The Coachella Music and Arts Festival is back in court again, but this time it is the little guy.
On Friday, Coachella sued Phillips 66, a Fortune 500 energy company that runs 76 gas stations, over a promotional contest that gives away wristbands to next year’s music festival.
The lawsuit accuses Phillips 66 of violating the festival’s trademark by using the Coachella name while advertising its “76 Coachella Countdown” promotion. These violations happened in online advertisements, tweets and even skywriting directly over the festival grounds, the lawsuit claims.
The lawsuit also alleges that Phillips 66 plans to buy VIP wristbands for the 2017 festival, then give those wristbands to whomever wins the contest. However, Coachella rules forbid the transfer of wristbands, and anyone who is caught with a wristband they didn’t buy themselves can be denied entry to the festival.
“By using a false and unauthorized endorsement to offer to transfer Coachella passes,” the lawsuit states, “defendants are causing members of the public to be confused or deceived into believing that plaintiffs have authorized defendants to engage in such conduct when, in fact, they have not.”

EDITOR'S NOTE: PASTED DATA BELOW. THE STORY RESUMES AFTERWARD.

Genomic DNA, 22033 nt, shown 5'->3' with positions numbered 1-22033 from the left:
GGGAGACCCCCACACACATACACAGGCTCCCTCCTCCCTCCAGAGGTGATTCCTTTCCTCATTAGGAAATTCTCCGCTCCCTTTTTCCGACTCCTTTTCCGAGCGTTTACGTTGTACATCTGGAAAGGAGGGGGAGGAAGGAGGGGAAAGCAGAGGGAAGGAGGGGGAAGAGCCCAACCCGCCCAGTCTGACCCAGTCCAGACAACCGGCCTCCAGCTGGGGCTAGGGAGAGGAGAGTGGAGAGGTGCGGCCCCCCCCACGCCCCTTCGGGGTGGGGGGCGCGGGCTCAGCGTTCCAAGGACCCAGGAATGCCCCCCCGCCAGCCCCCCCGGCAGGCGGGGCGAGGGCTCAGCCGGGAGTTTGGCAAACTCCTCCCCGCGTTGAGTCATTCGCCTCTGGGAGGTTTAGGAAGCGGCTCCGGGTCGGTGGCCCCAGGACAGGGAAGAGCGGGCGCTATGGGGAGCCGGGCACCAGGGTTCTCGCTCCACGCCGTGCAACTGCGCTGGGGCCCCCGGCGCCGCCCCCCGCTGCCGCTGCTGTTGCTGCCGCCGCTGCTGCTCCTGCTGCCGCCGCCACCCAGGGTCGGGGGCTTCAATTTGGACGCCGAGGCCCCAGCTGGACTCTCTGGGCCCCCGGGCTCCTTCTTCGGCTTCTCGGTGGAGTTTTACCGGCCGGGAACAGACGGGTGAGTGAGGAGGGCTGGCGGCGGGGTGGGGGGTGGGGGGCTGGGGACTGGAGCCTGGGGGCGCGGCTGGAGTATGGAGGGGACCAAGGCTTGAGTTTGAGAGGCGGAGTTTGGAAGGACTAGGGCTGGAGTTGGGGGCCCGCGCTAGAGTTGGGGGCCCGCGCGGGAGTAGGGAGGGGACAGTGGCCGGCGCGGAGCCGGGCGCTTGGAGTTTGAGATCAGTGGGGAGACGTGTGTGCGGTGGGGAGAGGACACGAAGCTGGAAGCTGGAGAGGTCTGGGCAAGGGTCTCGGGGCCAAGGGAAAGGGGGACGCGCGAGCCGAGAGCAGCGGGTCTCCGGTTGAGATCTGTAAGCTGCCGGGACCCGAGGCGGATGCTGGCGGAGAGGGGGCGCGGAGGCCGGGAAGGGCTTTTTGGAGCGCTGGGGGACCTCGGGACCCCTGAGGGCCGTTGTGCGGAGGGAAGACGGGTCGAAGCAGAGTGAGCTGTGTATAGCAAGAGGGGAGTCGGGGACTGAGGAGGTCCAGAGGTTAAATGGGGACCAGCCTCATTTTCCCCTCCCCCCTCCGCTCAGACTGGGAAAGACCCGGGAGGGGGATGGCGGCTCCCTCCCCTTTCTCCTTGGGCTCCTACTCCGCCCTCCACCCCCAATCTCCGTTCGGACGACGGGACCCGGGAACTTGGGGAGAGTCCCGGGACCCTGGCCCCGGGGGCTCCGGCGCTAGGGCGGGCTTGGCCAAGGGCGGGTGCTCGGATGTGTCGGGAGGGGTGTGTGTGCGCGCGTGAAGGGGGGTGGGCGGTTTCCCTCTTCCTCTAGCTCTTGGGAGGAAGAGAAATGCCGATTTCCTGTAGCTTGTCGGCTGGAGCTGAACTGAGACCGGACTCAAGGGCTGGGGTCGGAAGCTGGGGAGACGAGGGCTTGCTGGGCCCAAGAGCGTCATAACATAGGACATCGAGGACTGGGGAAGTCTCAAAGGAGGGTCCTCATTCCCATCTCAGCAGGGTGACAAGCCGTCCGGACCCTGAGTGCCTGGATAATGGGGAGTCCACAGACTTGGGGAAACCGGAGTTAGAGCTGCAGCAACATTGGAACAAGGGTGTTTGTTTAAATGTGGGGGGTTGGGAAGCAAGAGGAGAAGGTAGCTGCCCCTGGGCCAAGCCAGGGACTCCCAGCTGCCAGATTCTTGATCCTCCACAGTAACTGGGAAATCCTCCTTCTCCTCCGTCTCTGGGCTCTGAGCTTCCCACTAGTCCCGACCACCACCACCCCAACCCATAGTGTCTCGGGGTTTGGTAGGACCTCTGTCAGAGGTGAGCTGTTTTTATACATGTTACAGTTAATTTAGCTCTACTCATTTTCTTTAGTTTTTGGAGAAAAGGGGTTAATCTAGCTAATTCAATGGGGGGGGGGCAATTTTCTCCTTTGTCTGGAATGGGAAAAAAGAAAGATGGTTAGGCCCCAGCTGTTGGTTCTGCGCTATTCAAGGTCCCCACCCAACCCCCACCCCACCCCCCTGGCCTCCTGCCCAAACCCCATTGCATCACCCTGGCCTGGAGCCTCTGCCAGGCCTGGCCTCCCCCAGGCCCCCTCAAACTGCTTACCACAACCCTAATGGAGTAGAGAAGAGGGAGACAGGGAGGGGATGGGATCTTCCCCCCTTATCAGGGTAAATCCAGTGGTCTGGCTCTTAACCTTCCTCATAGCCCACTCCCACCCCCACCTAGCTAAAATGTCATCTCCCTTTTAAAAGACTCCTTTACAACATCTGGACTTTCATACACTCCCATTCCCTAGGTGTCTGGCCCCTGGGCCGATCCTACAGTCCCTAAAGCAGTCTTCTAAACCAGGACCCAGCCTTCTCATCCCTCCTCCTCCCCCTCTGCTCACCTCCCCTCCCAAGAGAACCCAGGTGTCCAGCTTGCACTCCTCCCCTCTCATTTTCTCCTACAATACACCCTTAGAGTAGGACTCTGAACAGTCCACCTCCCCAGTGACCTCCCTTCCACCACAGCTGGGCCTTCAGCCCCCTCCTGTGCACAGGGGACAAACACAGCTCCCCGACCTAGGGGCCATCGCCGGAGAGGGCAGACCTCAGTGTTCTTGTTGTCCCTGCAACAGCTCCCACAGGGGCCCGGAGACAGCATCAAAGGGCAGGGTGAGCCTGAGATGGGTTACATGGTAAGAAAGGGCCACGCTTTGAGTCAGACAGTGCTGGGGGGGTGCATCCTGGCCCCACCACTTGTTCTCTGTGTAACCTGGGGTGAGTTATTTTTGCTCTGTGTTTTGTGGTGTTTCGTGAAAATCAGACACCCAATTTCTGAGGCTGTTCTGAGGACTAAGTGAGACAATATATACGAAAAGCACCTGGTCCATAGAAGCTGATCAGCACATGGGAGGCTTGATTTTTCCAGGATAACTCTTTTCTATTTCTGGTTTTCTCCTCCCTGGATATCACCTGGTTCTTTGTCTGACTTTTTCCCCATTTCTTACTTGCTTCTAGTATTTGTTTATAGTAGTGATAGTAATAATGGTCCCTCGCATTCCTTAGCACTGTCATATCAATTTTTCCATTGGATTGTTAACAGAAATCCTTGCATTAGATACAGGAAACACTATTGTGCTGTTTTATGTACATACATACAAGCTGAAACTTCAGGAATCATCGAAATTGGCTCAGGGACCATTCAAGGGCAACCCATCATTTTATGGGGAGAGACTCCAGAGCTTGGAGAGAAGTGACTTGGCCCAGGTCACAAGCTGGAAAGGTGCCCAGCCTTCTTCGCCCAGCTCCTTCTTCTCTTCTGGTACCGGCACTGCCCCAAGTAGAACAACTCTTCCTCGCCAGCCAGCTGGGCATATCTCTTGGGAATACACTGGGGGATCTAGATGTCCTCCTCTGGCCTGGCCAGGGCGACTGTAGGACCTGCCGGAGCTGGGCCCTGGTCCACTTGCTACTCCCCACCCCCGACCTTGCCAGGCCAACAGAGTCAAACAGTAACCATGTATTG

This is the fourth company that Coachella has sued for trademark infringement this year, but the first time that Coachella has targeted someone bigger than itself. The prior suits were filed against Hoodchella, a small Los Angeles music festival, and two companies that were accused of scalping exclusive wristbands meant for musicians and their guests. Coachella generally turns a blind eye to the scalping of general admission wristbands, but said the re-sale of these exclusive wristbands created a security risk.
The lawsuit against Hoodchella was dropped when the concert changed its name. The suits against the scalpers are pending.
Coachella, an annual festival that draws hundreds of thousands of music fans to the Indio polo grounds, ended over the weekend. This year’s headliners were LCD Soundsystem, Guns N’ Roses and Calvin Harris. Tickets cost hundreds of dollars and sell out in minutes.
David Steele, an attorney for Coachella, declined to comment. Phillips 66 also declined to comment, saying it had a policy not to discuss ongoing litigation.